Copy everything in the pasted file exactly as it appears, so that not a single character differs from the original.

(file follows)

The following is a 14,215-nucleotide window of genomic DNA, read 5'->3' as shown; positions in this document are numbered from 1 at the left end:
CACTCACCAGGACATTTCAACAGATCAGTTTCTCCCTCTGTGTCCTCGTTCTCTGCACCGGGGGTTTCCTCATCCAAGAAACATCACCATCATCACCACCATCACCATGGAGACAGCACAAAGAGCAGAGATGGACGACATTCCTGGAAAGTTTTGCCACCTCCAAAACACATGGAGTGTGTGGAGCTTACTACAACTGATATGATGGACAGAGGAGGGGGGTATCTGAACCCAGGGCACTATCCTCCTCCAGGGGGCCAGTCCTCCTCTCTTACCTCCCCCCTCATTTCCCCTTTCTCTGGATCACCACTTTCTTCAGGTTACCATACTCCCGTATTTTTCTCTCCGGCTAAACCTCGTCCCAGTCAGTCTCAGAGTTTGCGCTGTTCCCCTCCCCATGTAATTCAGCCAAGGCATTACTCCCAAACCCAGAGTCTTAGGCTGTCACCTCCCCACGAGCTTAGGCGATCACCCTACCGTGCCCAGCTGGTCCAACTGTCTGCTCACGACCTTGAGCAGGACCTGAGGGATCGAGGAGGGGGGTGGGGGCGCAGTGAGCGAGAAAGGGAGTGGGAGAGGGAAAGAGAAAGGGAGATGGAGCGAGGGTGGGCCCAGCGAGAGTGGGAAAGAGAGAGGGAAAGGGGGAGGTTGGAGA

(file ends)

The following is a 14,215-nucleotide window of genomic DNA, read 5'->3' as shown; positions in this document are numbered from 1 at the left end:
CACTCACCAGGACATTTCAACAGATCAGTTTCTCCCTCTGTGTCCTCGTTCTCTGCACCGGGGGTTTCCTCATCCAAGAAACATCACCATCATCACCACCATCACCATGGAGACAGCACAAAGAGCAGAGATGGACGACATTCCTGGAAAGTTTTGCCACCTCCAAAACACATGGAGTGTGTGGAGCTTACTACAACTGATATGATGGACAGAGGAGGGGGGTATCTGAACCCAGGGCACTATCCTCCTCCAGGGGGCCAGTCCTCCTCTCTTACCTCCCCCCTCATTTCCCCTTTCTCTGGATCACCACTTTCTTCAGGTTACCATACTCCCGTATTTTTCTCTCCGGCTAAACCTCGTCCCAGTCAGTCTCAGAGTTTGCGCTGTTCCCCTCCCCATGTAATTCAGCCAAGGCATTACTCCCAAACCCAGAGTCTTAGGCTGTCACCTCCCCACGAGCTTAGGCGATCACCCTACCGTGCCCAGCTGGTCCAACTGTCTGCTCACGACCTTGAGCAGGACCTGAGGGATCGAGGAGGGGGGTGGGGGCGCAGTGAGCGAGAAAGGGAGTGGGAGAGGGAAAGAGAAAGGGAGATGGAGCGAGGGTGGGCCCAGCGAGAGTGGGAAAGAGAGAGGGAAAGGGGGAGGTTGGAGA